|Cover art for Howard Chaykin’s “American Flagg!” hardcover, in stores this week|
This week, Image Comics and Dynamic Forces will release a hardcover collection of Howard Chaykin’s legendary creator-owned series “American Flagg!” to comic shops across America. At least, that’s what Chaykin’s been told.
“My understanding is that it actually exists,” laughs the writer and artist, noting that he’ll believe the long-delayed volume has been printed when he holds it in his hands. Announced over three years ago, the hardcover will include the first twelve issues of the series (originally published in the early ’80s by First Comics) as well as an all-new Flagg tale by Chaykin. “What delayed the process were the solutions to a series of technical problems that were created by a number of unforeseen circumstances – getting our hands on the film, things like that. That was what extenuated the process and made the process more difficult,” Chaykin says.
However, while the “Flagg!” hardcover took a number of years to assemble, few would argue that the wait would not be worth it. While a number of younger fans today never experienced the series, the story of former TV star Reuben Flagg fighting his way through corruption in a giant, gang-infested mall in an America abandoned by the U.S. government for new digs on Mars is a keystone of creator-owned comics and Chaykin’s groundbreaking graphic style.
“Let’s face it – this is going to sound self flattering, but it was a very influential book in its time,” the creator explains. “I think it introduced a lot of graphic ideas and concepts for how to do what we do for a living that are being used to this day both by me and the extraordinarily gifted [letterer] Ken Bruzenak. I’m very proud of this work, and I felt it deserved to be reaching a wider audience to the point where it felt absurd to me that there were people who had no idea who I was, who had never read this book, who make up a good sized chunk of the comic book reading population, which is absolutely ridiculous. For a guy who’s been around as long as I have, who has been as productive as I have, it was flat out absurd that this material was not in print. That’s why I’m really glad to see it back out there.”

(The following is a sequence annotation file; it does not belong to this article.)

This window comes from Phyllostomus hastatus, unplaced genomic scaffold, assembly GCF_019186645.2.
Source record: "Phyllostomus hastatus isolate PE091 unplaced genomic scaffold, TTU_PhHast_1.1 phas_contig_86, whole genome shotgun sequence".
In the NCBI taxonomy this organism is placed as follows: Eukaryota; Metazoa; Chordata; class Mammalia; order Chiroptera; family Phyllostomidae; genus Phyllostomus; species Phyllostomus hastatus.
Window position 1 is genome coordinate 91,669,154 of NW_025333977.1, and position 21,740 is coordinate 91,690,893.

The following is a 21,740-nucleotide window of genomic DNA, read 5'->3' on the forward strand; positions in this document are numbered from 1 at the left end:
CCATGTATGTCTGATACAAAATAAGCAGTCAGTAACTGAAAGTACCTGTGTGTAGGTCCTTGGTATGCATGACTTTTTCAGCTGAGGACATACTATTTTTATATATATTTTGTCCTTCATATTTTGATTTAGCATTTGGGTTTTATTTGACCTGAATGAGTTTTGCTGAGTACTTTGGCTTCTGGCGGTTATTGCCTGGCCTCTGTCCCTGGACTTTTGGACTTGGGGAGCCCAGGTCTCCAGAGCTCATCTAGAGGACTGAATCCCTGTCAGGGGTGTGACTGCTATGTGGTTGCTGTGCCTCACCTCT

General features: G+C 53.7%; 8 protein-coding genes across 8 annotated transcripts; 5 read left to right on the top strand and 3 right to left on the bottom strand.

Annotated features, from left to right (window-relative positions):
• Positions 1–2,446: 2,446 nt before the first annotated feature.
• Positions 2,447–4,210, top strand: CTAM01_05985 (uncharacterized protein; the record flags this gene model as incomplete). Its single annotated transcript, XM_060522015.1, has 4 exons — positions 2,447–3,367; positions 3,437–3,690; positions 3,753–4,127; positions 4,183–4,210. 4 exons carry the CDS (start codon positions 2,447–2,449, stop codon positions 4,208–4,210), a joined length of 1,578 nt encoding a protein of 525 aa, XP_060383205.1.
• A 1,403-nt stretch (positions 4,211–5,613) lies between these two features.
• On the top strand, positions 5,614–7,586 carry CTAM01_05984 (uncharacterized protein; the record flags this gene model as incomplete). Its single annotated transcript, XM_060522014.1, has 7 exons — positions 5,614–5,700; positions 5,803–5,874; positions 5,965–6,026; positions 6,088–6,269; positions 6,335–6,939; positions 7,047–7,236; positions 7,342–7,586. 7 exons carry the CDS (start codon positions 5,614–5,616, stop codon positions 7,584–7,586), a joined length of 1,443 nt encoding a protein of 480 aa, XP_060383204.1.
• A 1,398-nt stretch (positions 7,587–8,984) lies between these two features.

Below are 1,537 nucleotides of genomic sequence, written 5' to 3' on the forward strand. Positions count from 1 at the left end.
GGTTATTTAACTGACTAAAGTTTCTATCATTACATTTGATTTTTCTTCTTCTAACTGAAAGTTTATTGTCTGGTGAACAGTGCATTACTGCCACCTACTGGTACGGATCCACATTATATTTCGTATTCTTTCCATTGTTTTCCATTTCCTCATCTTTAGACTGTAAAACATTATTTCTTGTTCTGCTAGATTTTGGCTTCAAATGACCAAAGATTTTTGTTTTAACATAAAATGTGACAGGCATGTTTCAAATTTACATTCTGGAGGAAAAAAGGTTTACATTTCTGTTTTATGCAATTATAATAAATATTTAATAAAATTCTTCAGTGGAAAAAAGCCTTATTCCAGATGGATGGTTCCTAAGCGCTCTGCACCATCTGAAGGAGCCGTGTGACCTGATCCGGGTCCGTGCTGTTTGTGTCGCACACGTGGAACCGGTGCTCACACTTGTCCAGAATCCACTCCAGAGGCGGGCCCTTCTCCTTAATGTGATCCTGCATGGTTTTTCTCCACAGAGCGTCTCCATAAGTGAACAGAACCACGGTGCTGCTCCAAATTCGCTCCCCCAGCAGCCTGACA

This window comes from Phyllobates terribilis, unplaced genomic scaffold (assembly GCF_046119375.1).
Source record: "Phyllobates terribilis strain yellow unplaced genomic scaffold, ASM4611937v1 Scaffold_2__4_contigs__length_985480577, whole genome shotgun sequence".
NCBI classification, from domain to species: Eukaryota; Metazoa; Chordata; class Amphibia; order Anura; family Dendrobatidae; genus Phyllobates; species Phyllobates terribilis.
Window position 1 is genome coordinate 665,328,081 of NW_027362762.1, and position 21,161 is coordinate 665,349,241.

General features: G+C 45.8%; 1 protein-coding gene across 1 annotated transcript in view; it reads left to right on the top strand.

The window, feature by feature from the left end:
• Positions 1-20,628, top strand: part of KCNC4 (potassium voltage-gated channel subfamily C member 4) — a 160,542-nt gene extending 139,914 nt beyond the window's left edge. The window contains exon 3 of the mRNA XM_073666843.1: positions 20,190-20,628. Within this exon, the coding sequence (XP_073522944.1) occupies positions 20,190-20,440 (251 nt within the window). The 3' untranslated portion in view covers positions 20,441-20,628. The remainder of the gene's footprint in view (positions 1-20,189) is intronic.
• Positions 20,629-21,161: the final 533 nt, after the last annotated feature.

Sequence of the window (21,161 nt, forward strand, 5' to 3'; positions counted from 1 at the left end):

Aside from the artistic strides made by the “American Flagg!” series, its most lasting legacy may be the chords struck by its satirical content. “I wasn’t doing prediction. I was doing a comic book, but a lot of what I was doing was based on my expectations of where culture was going at the time,” Chaykin recalls. “Had I known it was going to get even worse than I predicted, I might as well have just shot myself then and split the difference. Unfortunately, I got a lot right. The names have been changed to protect the innocent, but I certainly anticipated the rise of reality TV, wall-to-wall television, 24/7 television, the sexual nuttiness of what ultimately followed in the ’80s and ’90s, the advent of AIDS – there’s lots of different stuff. And I’m pretty proud of that.”
Chaykin is also happy to see the new ten-page tale he completed along with Bruzenak and colorist Brian Haberlin see the light of day after drawing the comic three and a half years ago. “It’s a fairly timeless piece of work,” he says. “It’s a piece that introduces characters…for those who have been around, it reminds them of who those characters are. It’s a small piece, but it takes place on television as so much of ‘Flagg’ does. And it’s kind of funny. I always thought that ‘Flagg’ was, at its heart, the three things I thought were most important in comics back in those days: thrills, chills and laughs. That was the tagline that read on ‘Police Comics’ with Plastic Man, and I stand by it. There’s not enough comedy in contemporary comics. What there is is leaden whimsy, and I think what we need is more laughs.”
As for what laughs he thinks readers will get out of “American Flagg!” over 20 years later (or what thrills or chills for that matter), Chaykin isn’t focusing on response as much as he is his current work which includes writing “Squadron Supreme” and drawing “Punisher War Journal” for Marvel. “I have no expectations. I learned a long time ago that if I stay out of the results business and the expectation business, I’m a lot happier. I put the work out there, and what happens happens. I keep my expectations non existent. I no longer take praise any more seriously than I take blame.”
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